Cerebrospinal fluid (CSF), a fluid present in the spinal cord, is collected by the procedure called spinal tap. Blood and CSF are tested and cultured for the presence of the cryptococcal fungi. Confirming and determining the specific type of fungal organism causing meningitis is important to plan the further plan of management. Specialized lab tests are performed depending on the suspected fungal type and their presence is confirmed.

Imaging studies like MRI or CT scan of brain may be taken if required. In some cases, imaging studies are important to determine the presence of mass lesion in the brain or hydrocephalus, to determine the increased risk of spinal tap or lumbar puncture and to plan diagnosis and management accordingly.

Treatment Of Cryptococcal Meningitis

Once the fungal infection of cryptococcal meningitis is confirmed, an antifungal treatment, mostly in high doses is given. The goal of treatment is to stop or control the infection and reduce mortality in severe cases.

The medications, doses and length of therapy depend on the severity of infection, type of fungi, immune status of the person and other pre-existing illnesses. In case of persons with a weakened immune system like those suffering from AIDS, cancer treatment or diabetes, a longer duration of treatment may be required.

Prevention Of Cryptococcal Meningitis

As the causative fungal organisms are present in soil everywhere, avoiding soil and environments that can be contaminated may help in preventing cryptococcal infection to some extent. Persons with HIV infection need to avoid exposure as much as possible. Those persons who are at greater risk or those who have a weak immune system, can prevent cryptococcal infection by trying to avoid exposure to bird droppings, digging soil and related activities, especially when staying in regions more likely to be affected with spores or fungi.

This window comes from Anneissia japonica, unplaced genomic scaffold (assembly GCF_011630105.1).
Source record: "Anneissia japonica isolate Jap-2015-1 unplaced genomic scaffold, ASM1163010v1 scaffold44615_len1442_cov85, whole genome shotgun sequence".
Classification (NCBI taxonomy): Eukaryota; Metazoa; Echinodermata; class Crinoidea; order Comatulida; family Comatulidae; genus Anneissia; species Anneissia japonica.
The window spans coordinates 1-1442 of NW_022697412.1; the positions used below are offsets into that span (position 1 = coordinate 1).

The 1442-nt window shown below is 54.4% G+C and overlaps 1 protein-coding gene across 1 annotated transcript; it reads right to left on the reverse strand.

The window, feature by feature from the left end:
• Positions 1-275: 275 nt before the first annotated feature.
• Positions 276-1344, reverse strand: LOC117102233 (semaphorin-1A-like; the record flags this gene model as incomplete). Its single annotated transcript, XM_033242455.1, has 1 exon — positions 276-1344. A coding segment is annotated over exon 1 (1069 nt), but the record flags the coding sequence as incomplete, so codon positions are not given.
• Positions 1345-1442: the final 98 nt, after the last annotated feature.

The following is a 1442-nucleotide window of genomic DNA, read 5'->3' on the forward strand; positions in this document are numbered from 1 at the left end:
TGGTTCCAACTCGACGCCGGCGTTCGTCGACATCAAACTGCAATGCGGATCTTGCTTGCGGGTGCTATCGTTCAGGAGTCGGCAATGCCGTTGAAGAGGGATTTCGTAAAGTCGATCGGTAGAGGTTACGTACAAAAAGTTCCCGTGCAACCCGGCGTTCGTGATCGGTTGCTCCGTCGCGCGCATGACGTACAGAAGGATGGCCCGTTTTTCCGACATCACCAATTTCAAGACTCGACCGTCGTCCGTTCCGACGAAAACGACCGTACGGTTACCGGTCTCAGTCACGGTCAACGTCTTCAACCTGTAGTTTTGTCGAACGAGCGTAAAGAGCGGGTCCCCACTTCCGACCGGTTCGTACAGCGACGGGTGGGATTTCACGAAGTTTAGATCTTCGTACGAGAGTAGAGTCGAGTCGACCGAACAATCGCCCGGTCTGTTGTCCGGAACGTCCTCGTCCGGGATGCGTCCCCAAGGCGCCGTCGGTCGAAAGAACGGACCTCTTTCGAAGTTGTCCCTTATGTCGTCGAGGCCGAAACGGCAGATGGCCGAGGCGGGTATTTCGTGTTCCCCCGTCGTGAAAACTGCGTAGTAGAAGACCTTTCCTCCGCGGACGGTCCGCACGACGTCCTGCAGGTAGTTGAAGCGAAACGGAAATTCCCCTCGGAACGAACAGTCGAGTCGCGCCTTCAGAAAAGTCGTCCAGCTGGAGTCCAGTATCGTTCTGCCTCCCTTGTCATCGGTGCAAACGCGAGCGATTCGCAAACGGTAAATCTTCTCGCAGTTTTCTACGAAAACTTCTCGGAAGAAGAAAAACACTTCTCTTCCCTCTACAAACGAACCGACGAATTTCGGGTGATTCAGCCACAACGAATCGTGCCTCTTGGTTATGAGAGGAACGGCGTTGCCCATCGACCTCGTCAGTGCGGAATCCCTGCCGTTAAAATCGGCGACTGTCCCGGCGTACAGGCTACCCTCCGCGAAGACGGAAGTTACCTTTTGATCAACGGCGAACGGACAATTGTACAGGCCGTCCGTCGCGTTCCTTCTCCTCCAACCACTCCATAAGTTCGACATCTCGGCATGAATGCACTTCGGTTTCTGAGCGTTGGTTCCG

• Targeted Screening – This approach can help in preventing morbidity and death due to cryptococcal meningitis, especially in HIV-infected persons. In this, a chemical marker for cryptococcal infection can be detected in early stages, even before the onset of disease symptoms. For persons tested positive, appropriate anti-fungal treatment can be started thus reducing the chances of cryptococcal infection further developing into meningitis.
  • Dipstick Test – This new dipstick test helps to detect cryptococcal antigen in a blood sample and detect early as well as advanced cryptococcal infections. The test is simple, inexpensive and gives results in minutes. The test accuracy is almost 95% and can be conveniently performed to identify and manage cases of cryptococcal infections.

Cryptococcal infections and their development into cryptococcal meningitis is a matter of concern in immune-compromised and HIV-infected persons. Additional care, proper medical facilities, prophylactic and preventive therapy, regular screening and ability of healthcare facilities to perform diagnostic or dipstick tests is essential.

Written, Edited or Reviewed By:

, MD, FFARCSI

Last Modified On: February 27, 2015

Pain Assist Inc.

Pramod Kerkar
  Note: Information provided is not a substitute for physician, hospital or any form of medical care. Examination and Investigation is necessary for correct diagnosis.